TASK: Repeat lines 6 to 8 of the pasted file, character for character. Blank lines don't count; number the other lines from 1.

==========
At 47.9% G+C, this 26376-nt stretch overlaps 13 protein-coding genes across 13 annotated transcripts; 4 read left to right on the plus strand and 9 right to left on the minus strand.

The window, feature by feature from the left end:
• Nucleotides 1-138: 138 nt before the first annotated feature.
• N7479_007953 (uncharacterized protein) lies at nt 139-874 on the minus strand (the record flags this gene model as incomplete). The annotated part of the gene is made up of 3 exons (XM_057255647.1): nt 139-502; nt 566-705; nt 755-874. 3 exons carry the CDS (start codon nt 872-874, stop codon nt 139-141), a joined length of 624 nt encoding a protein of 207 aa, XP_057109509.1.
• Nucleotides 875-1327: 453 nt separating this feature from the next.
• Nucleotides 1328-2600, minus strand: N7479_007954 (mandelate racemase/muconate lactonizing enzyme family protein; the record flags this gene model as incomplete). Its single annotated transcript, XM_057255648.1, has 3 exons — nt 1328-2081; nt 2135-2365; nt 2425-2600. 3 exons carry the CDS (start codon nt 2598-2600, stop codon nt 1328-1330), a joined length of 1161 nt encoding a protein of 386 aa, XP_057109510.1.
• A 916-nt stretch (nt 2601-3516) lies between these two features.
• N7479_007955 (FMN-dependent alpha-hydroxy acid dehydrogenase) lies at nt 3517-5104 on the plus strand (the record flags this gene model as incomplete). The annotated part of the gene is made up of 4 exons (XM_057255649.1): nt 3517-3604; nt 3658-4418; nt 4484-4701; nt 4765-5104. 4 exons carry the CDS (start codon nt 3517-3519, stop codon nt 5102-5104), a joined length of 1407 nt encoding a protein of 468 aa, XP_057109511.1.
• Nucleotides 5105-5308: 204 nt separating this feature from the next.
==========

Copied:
• Nucleotides 1328-2600, minus strand: N7479_007954 (mandelate racemase/muconate lactonizing enzyme family protein; the record flags this gene model as incomplete). Its single annotated transcript, XM_057255648.1, has 3 exons — nt 1328-2081; nt 2135-2365; nt 2425-2600. 3 exons carry the CDS (start codon nt 2598-2600, stop codon nt 1328-1330), a joined length of 1161 nt encoding a protein of 386 aa, XP_057109510.1.
• A 916-nt stretch (nt 2601-3516) lies between these two features.
• N7479_007955 (FMN-dependent alpha-hydroxy acid dehydrogenase) lies at nt 3517-5104 on the plus strand (the record flags this gene model as incomplete). The annotated part of the gene is made up of 4 exons (XM_057255649.1): nt 3517-3604; nt 3658-4418; nt 4484-4701; nt 4765-5104. 4 exons carry the CDS (start codon nt 3517-3519, stop codon nt 5102-5104), a joined length of 1407 nt encoding a protein of 468 aa, XP_057109511.1.